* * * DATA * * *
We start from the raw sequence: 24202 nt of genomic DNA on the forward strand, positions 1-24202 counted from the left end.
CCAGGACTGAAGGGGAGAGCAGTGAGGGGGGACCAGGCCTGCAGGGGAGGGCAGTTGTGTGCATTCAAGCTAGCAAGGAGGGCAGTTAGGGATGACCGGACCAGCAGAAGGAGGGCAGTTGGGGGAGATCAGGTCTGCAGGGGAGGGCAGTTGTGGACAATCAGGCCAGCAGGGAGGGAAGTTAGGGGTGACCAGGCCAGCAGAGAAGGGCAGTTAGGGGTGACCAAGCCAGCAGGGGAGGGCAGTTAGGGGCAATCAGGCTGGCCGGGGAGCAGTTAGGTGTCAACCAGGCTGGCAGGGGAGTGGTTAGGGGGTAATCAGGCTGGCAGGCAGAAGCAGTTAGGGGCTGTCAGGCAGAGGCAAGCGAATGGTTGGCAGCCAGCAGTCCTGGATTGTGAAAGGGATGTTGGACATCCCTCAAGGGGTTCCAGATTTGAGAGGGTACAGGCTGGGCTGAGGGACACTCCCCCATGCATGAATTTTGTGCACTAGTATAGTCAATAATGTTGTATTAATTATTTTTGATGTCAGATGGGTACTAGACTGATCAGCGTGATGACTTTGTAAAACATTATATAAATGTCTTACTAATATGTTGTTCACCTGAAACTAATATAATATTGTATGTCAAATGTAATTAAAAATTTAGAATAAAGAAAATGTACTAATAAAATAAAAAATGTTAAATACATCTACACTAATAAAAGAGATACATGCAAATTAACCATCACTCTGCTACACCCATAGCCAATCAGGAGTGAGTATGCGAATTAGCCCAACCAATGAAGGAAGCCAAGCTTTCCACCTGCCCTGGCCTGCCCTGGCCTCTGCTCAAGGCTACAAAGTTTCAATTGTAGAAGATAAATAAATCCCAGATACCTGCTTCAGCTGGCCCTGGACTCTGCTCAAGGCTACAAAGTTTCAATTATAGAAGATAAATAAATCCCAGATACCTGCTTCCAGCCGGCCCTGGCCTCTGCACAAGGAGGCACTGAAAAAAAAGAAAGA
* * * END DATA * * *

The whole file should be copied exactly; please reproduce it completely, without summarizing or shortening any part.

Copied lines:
We start from the raw sequence: 24202 nt of genomic DNA on the forward strand, positions 1-24202 counted from the left end.
CCAGGACTGAAGGGGAGAGCAGTGAGGGGGGACCAGGCCTGCAGGGGAGGGCAGTTGTGTGCATTCAAGCTAGCAAGGAGGGCAGTTAGGGATGACCGGACCAGCAGAAGGAGGGCAGTTGGGGGAGATCAGGTCTGCAGGGGAGGGCAGTTGTGGACAATCAGGCCAGCAGGGAGGGAAGTTAGGGGTGACCAGGCCAGCAGAGAAGGGCAGTTAGGGGTGACCAAGCCAGCAGGGGAGGGCAGTTAGGGGCAATCAGGCTGGCCGGGGAGCAGTTAGGTGTCAACCAGGCTGGCAGGGGAGTGGTTAGGGGGTAATCAGGCTGGCAGGCAGAAGCAGTTAGGGGCTGTCAGGCAGAGGCAAGCGAATGGTTGGCAGCCAGCAGTCCTGGATTGTGAAAGGGATGTTGGACATCCCTCAAGGGGTTCCAGATTTGAGAGGGTACAGGCTGGGCTGAGGGACACTCCCCCATGCATGAATTTTGTGCACTAGTATAGTCAATAATGTTGTATTAATTATTTTTGATGTCAGATGGGTACTAGACTGATCAGCGTGATGACTTTGTAAAACATTATATAAATGTCTTACTAATATGTTGTTCACCTGAAACTAATATAATATTGTATGTCAAATGTAATTAAAAATTTAGAATAAAGAAAATGTACTAATAAAATAAAAAATGTTAAATACATCTACACTAATAAAAGAGATACATGCAAATTAACCATCACTCTGCTACACCCATAGCCAATCAGGAGTGAGTATGCGAATTAGCCCAACCAATGAAGGAAGCCAAGCTTTCCACCTGCCCTGGCCTGCCCTGGCCTCTGCTCAAGGCTACAAAGTTTCAATTGTAGAAGATAAATAAATCCCAGATACCTGCTTCAGCTGGCCCTGGACTCTGCTCAAGGCTACAAAGTTTCAATTATAGAAGATAAATAAATCCCAGATACCTGCTTCCAGCCGGCCCTGGCCTCTGCACAAGGAGGCACTGAAAAAAAAGAAAGA